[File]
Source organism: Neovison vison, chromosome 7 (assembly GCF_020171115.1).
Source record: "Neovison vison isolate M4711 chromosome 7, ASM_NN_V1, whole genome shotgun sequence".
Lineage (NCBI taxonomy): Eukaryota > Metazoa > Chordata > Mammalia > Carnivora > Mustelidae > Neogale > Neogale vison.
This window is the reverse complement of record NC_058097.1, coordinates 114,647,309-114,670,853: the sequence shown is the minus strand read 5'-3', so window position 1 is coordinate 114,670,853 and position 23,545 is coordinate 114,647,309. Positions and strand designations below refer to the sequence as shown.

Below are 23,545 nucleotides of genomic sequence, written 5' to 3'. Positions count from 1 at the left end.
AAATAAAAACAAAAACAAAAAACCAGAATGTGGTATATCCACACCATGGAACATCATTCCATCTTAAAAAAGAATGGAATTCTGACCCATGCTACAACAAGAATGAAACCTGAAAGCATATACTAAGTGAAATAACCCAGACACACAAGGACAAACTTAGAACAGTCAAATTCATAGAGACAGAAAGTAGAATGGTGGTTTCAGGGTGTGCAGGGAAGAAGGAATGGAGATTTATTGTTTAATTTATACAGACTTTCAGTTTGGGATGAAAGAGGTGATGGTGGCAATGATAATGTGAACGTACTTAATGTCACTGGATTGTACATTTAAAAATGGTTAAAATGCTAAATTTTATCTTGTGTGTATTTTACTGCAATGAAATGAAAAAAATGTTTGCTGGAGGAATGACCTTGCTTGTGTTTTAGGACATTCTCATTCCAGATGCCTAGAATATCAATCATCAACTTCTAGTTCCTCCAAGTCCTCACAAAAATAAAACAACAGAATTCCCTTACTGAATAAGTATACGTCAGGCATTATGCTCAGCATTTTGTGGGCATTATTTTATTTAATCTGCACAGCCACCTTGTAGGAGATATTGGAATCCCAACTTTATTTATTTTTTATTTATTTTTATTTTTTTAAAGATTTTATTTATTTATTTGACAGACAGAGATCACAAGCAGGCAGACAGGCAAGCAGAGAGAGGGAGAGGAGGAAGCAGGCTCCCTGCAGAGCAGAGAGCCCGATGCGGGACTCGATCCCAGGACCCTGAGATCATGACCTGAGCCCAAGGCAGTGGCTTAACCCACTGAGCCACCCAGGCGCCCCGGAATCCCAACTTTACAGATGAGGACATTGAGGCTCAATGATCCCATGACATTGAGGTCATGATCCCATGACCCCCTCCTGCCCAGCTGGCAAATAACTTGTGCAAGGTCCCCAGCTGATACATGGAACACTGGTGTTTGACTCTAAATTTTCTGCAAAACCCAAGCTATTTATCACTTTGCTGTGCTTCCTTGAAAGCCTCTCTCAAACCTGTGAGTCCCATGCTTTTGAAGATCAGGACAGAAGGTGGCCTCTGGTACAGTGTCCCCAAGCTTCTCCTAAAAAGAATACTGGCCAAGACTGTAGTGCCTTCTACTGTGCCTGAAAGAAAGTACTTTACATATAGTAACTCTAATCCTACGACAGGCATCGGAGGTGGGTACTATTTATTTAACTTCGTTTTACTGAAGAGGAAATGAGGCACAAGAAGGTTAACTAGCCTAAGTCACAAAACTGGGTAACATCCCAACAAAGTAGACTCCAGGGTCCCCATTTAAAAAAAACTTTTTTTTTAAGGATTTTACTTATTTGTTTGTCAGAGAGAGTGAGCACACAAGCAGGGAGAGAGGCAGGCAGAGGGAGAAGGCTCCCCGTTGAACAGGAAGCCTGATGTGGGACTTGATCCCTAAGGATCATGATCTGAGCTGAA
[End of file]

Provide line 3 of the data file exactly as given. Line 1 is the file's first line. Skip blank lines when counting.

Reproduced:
Lineage (NCBI taxonomy): Eukaryota > Metazoa > Chordata > Mammalia > Carnivora > Mustelidae > Neogale > Neogale vison.